1. What is frac sand mining?

A:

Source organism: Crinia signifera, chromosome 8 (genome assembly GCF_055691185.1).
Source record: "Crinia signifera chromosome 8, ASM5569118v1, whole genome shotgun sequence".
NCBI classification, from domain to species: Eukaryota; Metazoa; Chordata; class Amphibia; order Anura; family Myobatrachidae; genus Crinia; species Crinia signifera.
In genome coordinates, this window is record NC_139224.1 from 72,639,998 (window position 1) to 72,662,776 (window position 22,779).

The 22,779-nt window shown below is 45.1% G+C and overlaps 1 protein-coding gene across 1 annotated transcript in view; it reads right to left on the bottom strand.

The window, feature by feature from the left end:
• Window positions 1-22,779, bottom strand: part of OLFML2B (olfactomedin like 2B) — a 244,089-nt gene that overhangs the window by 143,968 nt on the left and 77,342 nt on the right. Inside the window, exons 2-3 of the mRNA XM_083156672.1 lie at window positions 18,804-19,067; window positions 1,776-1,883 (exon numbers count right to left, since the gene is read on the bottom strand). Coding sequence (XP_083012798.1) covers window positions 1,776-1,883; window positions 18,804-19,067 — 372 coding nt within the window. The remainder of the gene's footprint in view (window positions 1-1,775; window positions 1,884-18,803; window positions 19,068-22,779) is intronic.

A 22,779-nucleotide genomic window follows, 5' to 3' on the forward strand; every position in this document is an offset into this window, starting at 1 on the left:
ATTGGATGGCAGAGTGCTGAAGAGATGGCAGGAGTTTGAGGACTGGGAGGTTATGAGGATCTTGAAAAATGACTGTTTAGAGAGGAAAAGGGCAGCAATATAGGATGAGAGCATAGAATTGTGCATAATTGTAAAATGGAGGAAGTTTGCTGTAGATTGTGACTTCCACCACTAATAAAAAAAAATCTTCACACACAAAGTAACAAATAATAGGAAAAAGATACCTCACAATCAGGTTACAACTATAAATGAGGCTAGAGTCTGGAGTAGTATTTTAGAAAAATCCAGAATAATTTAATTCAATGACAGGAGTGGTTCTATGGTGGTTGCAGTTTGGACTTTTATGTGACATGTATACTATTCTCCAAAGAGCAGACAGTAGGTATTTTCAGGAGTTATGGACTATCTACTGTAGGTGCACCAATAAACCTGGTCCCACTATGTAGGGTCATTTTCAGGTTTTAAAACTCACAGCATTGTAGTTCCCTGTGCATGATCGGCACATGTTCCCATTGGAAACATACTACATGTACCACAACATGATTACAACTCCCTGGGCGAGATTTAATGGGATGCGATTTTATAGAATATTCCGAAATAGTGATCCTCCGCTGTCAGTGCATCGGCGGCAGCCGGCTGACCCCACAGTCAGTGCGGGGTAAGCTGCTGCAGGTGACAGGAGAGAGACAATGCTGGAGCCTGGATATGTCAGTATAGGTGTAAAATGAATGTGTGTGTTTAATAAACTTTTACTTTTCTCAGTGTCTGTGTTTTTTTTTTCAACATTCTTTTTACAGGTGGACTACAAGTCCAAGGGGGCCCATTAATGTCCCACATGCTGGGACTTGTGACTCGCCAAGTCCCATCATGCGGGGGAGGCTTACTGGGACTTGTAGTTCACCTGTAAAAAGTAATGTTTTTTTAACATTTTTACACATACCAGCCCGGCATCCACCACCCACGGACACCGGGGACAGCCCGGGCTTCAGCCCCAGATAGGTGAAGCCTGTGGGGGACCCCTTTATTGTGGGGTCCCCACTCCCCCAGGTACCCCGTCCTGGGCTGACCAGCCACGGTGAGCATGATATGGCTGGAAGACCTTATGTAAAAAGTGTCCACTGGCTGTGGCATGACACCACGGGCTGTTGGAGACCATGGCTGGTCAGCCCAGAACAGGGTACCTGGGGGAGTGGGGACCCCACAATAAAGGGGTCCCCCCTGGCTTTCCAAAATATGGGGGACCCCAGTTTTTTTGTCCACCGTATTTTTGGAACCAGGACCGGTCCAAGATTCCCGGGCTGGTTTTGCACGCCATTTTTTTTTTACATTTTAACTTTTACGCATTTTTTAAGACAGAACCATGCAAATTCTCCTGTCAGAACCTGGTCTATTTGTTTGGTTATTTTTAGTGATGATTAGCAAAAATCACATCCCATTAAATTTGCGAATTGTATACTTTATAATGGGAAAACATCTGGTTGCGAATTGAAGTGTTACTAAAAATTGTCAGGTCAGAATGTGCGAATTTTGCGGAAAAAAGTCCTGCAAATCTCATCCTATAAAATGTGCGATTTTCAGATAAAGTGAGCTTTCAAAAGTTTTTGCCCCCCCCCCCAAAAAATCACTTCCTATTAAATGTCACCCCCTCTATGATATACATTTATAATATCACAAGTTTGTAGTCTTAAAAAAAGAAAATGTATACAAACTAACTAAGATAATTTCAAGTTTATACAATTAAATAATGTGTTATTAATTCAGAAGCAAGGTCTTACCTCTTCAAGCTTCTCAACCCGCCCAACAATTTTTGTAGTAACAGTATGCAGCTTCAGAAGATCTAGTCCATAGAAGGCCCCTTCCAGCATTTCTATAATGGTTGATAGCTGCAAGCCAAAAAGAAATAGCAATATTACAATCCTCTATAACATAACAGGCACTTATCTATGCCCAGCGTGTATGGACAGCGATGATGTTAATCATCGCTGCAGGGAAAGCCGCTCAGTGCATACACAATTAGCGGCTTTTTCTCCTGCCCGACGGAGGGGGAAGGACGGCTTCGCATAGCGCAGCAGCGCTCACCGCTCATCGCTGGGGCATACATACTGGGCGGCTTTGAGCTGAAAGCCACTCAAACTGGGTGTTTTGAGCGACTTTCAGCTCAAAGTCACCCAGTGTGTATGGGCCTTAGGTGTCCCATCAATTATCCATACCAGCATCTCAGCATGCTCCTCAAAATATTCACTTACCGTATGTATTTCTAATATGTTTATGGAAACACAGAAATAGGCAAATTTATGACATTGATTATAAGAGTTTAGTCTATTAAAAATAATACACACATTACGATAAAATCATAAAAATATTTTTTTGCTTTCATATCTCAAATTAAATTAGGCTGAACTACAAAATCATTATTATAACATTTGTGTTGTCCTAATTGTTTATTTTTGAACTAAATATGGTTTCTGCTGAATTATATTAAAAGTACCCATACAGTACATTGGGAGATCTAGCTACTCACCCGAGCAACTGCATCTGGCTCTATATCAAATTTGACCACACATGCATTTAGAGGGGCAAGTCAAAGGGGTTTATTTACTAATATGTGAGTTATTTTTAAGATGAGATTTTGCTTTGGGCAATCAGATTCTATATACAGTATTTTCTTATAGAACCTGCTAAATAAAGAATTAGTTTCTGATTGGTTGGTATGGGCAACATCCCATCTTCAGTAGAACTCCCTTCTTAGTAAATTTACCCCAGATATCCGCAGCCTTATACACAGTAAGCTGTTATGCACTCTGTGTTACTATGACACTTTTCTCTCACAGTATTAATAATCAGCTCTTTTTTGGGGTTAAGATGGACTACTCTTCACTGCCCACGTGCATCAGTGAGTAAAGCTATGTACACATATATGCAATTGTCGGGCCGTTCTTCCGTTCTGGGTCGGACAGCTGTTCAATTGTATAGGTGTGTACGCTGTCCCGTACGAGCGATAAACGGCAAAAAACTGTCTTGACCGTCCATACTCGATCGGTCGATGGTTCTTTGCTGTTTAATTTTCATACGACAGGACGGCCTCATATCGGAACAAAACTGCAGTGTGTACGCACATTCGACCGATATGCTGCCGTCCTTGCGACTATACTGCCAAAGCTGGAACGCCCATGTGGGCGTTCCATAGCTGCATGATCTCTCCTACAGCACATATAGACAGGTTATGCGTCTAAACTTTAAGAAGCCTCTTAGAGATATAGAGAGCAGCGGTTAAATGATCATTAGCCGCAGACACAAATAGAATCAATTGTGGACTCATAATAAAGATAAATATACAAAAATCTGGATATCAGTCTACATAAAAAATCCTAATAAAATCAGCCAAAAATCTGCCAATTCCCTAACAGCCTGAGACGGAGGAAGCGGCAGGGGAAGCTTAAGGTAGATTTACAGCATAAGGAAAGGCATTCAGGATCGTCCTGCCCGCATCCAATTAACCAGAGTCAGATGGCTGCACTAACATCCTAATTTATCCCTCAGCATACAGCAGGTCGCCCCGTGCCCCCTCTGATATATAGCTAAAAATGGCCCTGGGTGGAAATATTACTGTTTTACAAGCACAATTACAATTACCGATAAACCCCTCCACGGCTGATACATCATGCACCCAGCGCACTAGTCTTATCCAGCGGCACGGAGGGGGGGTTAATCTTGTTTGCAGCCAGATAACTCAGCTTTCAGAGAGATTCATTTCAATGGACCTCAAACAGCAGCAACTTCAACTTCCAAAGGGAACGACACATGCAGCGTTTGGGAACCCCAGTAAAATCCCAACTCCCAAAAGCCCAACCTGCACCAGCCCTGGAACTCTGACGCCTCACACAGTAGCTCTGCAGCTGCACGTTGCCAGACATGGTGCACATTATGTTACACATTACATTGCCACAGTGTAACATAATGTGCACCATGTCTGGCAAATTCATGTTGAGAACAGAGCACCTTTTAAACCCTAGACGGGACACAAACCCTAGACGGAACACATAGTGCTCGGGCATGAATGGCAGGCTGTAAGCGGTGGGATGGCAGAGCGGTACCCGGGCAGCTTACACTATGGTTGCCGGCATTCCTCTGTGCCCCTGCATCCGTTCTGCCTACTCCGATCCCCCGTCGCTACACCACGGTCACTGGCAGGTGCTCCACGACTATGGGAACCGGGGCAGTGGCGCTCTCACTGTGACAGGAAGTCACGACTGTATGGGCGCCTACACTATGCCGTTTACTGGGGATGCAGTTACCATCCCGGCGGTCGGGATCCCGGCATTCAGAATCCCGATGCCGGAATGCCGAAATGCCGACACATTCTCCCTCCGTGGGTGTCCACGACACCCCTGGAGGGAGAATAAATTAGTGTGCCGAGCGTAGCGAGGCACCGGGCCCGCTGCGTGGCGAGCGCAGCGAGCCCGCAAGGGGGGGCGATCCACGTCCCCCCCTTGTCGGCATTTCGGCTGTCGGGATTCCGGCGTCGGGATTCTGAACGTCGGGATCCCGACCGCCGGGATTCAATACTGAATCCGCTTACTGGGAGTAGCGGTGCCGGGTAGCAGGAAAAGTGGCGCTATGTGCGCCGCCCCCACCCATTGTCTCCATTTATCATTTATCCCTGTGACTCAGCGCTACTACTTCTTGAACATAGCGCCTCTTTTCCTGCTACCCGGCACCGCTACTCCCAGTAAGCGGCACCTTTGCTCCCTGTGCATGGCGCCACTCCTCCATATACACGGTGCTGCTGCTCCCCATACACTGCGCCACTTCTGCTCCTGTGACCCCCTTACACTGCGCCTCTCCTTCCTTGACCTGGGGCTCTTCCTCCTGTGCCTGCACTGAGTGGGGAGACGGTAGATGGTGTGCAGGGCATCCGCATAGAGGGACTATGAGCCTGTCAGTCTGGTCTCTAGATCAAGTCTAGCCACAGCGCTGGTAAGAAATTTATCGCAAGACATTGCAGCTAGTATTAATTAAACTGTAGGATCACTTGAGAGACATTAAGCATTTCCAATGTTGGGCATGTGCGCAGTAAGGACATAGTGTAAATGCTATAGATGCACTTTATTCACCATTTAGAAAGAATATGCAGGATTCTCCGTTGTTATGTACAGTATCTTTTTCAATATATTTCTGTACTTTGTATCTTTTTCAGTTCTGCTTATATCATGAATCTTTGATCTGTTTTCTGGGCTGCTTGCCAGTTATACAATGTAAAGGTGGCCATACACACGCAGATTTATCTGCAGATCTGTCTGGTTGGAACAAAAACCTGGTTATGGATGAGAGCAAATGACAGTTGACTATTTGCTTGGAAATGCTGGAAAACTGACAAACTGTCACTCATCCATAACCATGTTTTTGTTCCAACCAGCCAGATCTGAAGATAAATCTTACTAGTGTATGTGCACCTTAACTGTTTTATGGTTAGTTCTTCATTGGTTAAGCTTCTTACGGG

1. Frac sand mining is one of the varieties of what the State of Wisconsin refers to as “non-metallic mining.” The state divides mining activity in the state into metallic and non-metallic mining and regulates them differently. This is why our website is organized the way that it is. Both types of mining are regulated, in part, by the Department of Natural Resources (DNR). The DNR describes non-metallic mining like this: “Nonmetallic mining is the extraction of stone, sand, rock or similar materials from natural deposits. The most common examples of nonmetallic mines are quarries and pits. Nonmetallic mining is a widespread activity in Wisconsin. The variety of geologic environments support a diverse industry. An estimated 2,500 mines provide: aggregate for construction;  gravel and crushed stone (limestone and dolomite) for road construction; dimension stone for monuments; volcanic andesite for shingles;  peat for horticulture and landscaping; industrial sand for export out of state for the oil industry; and a considerable variety of materials for other uses. The bolded part of the definition is the “frac sand mining” part. Another name for frac sand mining is “industrial sand mining.” It also includes the mining of silica sand used for glass production and for the making of foundry molds. Both of these uses have been providing jobs in Wisconsin for years. It has only been in the past few years, since the rapid expansion of hydraulic fracking in the oil and gas fields of New York, Pennsylvania, North Dakota and Montana (among other states) that the demand for Wisconsin sand has exploded.

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